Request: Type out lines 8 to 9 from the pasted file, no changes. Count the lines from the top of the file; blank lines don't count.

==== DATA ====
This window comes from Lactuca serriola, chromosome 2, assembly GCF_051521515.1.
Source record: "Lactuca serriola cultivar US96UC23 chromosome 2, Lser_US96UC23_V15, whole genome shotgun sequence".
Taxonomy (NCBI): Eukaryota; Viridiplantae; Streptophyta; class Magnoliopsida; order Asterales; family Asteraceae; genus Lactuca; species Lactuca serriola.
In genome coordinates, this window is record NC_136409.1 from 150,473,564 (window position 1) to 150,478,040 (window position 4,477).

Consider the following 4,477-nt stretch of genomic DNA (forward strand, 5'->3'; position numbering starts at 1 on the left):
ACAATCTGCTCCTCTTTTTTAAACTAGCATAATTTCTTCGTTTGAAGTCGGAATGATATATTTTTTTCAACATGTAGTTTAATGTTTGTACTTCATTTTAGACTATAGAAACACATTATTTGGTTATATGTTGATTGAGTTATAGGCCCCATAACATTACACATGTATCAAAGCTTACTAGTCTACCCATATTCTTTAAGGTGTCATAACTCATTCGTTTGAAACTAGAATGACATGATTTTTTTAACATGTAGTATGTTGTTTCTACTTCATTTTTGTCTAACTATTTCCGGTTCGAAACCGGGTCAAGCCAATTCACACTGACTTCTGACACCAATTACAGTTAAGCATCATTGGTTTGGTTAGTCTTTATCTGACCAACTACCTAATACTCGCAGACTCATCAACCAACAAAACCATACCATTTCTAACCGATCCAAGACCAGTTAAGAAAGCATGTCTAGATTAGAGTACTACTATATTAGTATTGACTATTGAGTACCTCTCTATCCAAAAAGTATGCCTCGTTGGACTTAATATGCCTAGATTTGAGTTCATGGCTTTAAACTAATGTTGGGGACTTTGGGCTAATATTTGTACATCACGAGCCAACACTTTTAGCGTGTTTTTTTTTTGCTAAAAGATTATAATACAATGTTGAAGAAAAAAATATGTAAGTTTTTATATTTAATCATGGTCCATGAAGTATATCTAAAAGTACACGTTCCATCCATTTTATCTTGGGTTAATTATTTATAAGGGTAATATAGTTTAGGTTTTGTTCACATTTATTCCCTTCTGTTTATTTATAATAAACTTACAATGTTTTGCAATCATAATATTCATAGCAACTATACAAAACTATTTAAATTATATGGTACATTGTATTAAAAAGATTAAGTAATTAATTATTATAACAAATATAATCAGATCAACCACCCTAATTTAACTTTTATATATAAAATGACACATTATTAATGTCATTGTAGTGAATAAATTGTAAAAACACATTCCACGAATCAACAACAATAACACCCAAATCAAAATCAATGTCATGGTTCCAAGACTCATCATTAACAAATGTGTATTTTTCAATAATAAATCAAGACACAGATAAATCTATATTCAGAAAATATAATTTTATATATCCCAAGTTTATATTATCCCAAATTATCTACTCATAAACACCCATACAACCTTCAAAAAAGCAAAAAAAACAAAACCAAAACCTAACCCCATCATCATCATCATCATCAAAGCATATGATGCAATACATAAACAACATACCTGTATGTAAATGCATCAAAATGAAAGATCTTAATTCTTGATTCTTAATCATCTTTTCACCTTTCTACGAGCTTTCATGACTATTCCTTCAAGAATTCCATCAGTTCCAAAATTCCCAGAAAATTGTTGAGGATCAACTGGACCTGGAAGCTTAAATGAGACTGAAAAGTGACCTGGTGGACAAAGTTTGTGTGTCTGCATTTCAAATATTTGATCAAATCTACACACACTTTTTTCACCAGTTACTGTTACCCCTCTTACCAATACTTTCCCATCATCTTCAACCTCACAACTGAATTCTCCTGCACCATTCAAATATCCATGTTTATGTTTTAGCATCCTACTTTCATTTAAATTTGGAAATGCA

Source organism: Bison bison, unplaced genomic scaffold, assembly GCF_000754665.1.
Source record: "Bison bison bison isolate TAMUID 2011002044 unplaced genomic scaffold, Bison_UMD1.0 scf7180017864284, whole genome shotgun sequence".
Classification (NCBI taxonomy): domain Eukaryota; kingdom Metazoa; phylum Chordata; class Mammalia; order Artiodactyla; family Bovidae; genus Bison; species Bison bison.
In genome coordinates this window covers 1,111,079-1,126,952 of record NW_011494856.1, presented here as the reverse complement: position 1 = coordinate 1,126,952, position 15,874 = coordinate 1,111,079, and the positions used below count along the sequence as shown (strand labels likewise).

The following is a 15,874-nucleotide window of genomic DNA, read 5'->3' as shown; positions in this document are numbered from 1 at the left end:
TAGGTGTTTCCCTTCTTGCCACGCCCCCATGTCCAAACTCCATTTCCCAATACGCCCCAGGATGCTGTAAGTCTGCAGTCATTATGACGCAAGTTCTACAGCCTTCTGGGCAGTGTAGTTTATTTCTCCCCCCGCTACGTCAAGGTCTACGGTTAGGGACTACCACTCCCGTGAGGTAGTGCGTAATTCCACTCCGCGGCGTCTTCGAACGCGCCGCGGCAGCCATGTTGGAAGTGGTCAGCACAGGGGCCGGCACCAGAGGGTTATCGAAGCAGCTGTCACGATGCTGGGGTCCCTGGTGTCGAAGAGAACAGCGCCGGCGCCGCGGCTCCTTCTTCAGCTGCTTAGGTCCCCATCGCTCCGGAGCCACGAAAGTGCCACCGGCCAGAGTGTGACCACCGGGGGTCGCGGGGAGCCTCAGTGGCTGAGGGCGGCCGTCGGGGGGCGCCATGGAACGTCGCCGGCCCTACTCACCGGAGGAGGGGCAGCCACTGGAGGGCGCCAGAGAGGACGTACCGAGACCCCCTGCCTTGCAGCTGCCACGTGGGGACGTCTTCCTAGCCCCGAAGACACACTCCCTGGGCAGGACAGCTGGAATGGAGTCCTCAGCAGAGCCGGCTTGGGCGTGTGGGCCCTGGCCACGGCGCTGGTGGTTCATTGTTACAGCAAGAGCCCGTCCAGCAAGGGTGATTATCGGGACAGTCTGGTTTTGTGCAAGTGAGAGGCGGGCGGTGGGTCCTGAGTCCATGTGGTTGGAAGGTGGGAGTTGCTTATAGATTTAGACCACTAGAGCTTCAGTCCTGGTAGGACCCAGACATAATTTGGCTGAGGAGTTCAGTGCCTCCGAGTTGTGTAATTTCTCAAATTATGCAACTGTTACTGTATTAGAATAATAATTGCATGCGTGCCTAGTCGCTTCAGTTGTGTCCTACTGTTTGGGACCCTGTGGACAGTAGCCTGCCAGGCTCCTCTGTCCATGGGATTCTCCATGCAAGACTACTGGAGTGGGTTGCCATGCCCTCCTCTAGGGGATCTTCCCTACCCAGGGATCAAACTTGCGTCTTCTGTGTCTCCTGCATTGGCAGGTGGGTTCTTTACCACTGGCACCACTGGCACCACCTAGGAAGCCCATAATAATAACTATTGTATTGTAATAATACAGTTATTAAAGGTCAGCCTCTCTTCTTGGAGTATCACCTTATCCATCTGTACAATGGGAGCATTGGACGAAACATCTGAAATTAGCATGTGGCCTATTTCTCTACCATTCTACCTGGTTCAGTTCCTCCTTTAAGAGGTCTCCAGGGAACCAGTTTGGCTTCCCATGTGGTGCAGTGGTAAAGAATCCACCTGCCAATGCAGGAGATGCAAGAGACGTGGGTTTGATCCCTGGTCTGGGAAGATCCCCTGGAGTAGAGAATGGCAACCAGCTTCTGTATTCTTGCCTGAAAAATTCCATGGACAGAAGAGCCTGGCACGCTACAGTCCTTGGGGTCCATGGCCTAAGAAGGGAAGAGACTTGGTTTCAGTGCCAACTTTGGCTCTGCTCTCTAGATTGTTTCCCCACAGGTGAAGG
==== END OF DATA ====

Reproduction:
Source record: "Bison bison bison isolate TAMUID 2011002044 unplaced genomic scaffold, Bison_UMD1.0 scf7180017864284, whole genome shotgun sequence".
Classification (NCBI taxonomy): domain Eukaryota; kingdom Metazoa; phylum Chordata; class Mammalia; order Artiodactyla; family Bovidae; genus Bison; species Bison bison.